So why the concern about cortisol? Mainly, it’s this: cortisol is quite toxic to brain cells. If cortisol is elevated for short time, it likely causes no damage. But if cortisol levels are repeatedly elevated because the infants are experiencing long and repeated incidents of being ignored when they cry, it can be a problem. The brain is at its most vulnerable in the first five years, so soaking the developing brain in cortisol is not a good idea (Buss et al., 2012).

The lack of difference between the groups at age 6 does not mean lack of harm. Cortisol levels likely returned to normal in the intervening five years, unless there was ongoing adversity. Unfortunately, cortisol elevated in infancy could have still affected vulnerable brain cells, even if current levels are normal. The authors would need to use more sensitive measures to assess these potential changes.

What About Breastfeeding?

Photo by Alessandro Pinna via Flickr Creative Commons

The final limitation of this study is rather stunning. Price et al. did not measure the effect of infant feeding method on sleep or maternal depression. Yet feeding method has a direct effect on both maternal sleep and postpartum depression, which are the two main factors the authors claim to address with their sleep intervention. Exclusively breastfeeding mothers get more sleep and are less likely to be depressed than their mixed- or formula-feeding counterparts (Doan, Gardiner, Gay, & Lee, 2007Dorheim, Bondevik, Eberhard-Gran, & Bjorvatn, 2009a2009bKendall-Tackett, Cong, & Hale, 2011).

Given these findings, isn’t it strange that breastfeeding was not even enquired about? If the study was conducted in a country with low breastfeeding rates, this omission would be somewhat understandable. But it makes no sense coming from a country like Australia, which has one of the highest breastfeeding rates in the world.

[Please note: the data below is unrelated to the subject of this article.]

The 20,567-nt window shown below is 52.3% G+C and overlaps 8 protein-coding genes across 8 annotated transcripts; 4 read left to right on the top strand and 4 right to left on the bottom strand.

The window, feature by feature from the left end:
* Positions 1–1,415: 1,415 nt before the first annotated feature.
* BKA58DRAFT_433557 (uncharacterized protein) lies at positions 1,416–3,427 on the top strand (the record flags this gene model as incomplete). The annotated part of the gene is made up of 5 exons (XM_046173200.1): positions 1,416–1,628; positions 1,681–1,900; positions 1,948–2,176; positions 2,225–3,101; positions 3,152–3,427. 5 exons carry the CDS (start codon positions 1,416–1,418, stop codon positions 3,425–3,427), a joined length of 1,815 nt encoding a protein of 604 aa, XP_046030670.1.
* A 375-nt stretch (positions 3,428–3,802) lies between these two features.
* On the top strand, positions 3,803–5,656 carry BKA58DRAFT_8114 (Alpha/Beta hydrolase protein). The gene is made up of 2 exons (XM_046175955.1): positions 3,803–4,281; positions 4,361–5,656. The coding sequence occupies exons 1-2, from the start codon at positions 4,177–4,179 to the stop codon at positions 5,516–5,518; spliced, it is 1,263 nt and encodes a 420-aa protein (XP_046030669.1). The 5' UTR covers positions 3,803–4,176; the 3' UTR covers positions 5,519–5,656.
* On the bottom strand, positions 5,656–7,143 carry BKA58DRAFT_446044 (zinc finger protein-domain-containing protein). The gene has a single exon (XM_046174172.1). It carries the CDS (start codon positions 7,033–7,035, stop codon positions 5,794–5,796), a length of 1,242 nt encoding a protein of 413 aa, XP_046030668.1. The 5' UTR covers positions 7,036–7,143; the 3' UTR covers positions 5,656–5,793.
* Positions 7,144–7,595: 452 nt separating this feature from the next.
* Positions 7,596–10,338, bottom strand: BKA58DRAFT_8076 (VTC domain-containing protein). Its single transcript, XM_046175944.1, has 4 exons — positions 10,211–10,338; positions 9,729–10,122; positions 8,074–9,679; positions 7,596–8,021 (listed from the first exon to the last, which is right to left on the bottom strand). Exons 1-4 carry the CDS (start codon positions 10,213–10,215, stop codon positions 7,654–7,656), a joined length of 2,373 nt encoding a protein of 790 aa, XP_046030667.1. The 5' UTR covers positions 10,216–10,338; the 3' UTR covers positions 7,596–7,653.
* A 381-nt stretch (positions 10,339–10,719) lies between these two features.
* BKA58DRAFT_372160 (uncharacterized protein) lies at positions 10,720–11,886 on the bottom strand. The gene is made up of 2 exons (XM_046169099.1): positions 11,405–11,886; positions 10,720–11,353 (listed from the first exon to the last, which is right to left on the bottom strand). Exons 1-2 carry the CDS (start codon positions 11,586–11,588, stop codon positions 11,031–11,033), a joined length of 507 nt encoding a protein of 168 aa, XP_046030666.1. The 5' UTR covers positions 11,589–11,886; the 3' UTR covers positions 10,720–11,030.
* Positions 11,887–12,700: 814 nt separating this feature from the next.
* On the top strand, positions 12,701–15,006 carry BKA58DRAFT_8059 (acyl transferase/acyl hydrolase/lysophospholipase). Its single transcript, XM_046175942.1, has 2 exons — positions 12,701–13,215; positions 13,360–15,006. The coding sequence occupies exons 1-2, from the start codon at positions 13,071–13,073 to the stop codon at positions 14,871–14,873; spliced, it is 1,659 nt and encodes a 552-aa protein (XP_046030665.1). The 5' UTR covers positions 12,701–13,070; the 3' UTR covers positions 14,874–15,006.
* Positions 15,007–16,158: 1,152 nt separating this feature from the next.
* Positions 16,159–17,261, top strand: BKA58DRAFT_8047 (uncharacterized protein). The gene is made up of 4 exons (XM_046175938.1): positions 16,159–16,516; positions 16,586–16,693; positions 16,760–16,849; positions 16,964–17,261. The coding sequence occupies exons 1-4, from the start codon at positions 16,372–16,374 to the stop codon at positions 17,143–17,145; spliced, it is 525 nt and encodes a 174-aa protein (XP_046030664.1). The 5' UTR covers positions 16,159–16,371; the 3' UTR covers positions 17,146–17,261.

So what can we take away from the Price et al. study? Should we recommend the controlled-crying technique to parents? Based on the limitations of this study, I do not recommend this approach. The sample size is small, the follow-up sample is missing the children most likely to be negatively affected, their assessment of the intervention did not account for the Hawthorne/placebo effect, they have not measured dose of the intervention, nor have they accounted for feeding method, which recent research has soundly demonstrated as being related to both variables that are of key interest: maternal fatigue and postpartum depression.

My objections to this approach are not new. When I first encountered the Price et al. study, I remembered a study that this same group of researchers published 10 years ago in the British Medical Journal demonstrating that controlled crying lessened the risk of postpartum depression (Hiscock & Wake, 2002). I was specifically struck by this response from a German physician (Perl, 2002):

“As a German, I am unhappy to find fairly undiluted ideas of militaristic Nazi infant care uncritically repeated by these Australian care providers. The Nazis understood very well the crucial effect of letting young babies cry on their future development and made this a central theme in their child care. As a scientist, I find it hard to believe that all of the results of mother-infant sleep research of the 1990s completely escaped the authors’ notice.”